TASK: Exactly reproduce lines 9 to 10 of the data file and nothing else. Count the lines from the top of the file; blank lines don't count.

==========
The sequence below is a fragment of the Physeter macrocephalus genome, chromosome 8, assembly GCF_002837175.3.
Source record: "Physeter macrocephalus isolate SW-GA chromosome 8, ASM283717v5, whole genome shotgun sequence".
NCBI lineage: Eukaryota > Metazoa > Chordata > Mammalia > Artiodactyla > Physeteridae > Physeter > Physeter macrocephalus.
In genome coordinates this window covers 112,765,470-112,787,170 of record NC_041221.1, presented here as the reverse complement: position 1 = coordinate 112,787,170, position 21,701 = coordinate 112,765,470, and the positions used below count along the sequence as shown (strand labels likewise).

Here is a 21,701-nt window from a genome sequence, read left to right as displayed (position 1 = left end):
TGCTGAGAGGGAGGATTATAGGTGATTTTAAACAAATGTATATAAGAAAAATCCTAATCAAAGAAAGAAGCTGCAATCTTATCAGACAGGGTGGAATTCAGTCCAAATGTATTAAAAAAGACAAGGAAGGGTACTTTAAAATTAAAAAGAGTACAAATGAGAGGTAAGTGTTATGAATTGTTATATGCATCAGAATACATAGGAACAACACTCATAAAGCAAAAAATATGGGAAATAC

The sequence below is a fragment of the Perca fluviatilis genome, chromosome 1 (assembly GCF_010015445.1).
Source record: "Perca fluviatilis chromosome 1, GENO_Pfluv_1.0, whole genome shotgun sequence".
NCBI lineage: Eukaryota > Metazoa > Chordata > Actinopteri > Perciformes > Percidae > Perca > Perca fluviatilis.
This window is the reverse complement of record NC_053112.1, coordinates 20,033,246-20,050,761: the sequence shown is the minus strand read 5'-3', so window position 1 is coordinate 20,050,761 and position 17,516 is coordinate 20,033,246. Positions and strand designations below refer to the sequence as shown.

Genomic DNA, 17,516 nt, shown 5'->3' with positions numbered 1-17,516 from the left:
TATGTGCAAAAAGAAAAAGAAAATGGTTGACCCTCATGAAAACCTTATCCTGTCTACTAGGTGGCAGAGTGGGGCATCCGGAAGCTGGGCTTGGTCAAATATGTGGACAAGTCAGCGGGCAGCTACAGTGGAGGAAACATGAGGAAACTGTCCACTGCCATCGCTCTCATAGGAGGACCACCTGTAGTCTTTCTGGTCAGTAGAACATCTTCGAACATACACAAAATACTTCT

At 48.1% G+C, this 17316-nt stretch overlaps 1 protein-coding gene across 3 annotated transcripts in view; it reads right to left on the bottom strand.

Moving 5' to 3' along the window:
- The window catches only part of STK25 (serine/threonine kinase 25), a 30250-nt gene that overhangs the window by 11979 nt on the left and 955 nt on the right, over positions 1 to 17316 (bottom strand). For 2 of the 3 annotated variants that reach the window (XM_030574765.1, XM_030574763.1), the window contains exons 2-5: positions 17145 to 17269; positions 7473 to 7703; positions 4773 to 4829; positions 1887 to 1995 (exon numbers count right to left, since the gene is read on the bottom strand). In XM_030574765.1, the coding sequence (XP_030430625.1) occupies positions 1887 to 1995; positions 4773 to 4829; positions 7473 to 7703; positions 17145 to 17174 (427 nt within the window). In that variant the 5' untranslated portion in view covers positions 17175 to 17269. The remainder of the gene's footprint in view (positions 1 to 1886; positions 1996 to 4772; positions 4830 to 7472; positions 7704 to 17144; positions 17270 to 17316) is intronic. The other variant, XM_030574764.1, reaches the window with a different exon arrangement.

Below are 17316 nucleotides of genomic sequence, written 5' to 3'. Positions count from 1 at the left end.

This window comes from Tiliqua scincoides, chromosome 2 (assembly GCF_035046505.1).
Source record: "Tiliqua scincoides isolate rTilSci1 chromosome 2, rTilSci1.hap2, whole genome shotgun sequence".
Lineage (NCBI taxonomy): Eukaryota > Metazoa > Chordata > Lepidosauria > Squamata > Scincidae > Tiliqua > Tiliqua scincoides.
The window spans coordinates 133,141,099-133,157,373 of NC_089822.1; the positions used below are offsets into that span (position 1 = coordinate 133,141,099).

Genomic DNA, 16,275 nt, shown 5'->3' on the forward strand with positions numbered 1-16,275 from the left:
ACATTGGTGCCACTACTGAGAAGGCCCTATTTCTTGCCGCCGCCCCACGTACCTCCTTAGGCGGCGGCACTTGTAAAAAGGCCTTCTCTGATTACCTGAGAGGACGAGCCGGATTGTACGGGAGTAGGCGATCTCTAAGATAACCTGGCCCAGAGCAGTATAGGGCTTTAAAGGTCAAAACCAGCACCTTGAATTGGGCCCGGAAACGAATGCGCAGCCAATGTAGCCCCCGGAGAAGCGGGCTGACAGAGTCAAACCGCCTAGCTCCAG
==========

NCBI lineage: Eukaryota > Metazoa > Chordata > Actinopteri > Perciformes > Percidae > Perca > Perca fluviatilis.
This window is the reverse complement of record NC_053112.1, coordinates 20,033,246-20,050,761: the sequence shown is the minus strand read 5'-3', so window position 1 is coordinate 20,050,761 and position 17,516 is coordinate 20,033,246. Positions and strand designations below refer to the sequence as shown.